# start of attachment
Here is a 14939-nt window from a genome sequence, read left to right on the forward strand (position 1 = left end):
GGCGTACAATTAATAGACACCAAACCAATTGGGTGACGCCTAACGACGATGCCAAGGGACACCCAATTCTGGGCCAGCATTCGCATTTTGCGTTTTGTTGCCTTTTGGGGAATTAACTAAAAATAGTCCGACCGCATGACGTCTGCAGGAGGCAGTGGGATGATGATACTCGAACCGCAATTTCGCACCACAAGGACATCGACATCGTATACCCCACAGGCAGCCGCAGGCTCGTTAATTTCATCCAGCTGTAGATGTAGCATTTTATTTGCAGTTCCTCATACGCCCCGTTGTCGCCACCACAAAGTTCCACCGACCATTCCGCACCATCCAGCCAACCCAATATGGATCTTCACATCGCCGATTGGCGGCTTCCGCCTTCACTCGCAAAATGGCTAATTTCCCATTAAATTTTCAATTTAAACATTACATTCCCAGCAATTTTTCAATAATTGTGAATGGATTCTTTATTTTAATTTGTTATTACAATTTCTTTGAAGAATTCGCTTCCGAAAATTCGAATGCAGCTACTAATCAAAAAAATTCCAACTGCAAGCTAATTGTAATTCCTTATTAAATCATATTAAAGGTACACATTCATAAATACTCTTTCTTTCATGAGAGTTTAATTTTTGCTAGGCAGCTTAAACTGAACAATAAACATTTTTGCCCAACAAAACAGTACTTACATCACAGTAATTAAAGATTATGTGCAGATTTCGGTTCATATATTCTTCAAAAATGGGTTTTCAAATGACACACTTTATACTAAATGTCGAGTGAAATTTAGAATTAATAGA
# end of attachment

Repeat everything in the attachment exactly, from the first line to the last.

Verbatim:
Here is a 14939-nt window from a genome sequence, read left to right on the forward strand (position 1 = left end):
GGCGTACAATTAATAGACACCAAACCAATTGGGTGACGCCTAACGACGATGCCAAGGGACACCCAATTCTGGGCCAGCATTCGCATTTTGCGTTTTGTTGCCTTTTGGGGAATTAACTAAAAATAGTCCGACCGCATGACGTCTGCAGGAGGCAGTGGGATGATGATACTCGAACCGCAATTTCGCACCACAAGGACATCGACATCGTATACCCCACAGGCAGCCGCAGGCTCGTTAATTTCATCCAGCTGTAGATGTAGCATTTTATTTGCAGTTCCTCATACGCCCCGTTGTCGCCACCACAAAGTTCCACCGACCATTCCGCACCATCCAGCCAACCCAATATGGATCTTCACATCGCCGATTGGCGGCTTCCGCCTTCACTCGCAAAATGGCTAATTTCCCATTAAATTTTCAATTTAAACATTACATTCCCAGCAATTTTTCAATAATTGTGAATGGATTCTTTATTTTAATTTGTTATTACAATTTCTTTGAAGAATTCGCTTCCGAAAATTCGAATGCAGCTACTAATCAAAAAAATTCCAACTGCAAGCTAATTGTAATTCCTTATTAAATCATATTAAAGGTACACATTCATAAATACTCTTTCTTTCATGAGAGTTTAATTTTTGCTAGGCAGCTTAAACTGAACAATAAACATTTTTGCCCAACAAAACAGTACTTACATCACAGTAATTAAAGATTATGTGCAGATTTCGGTTCATATATTCTTCAAAAATGGGTTTTCAAATGACACACTTTATACTAAATGTCGAGTGAAATTTAGAATTAATAGA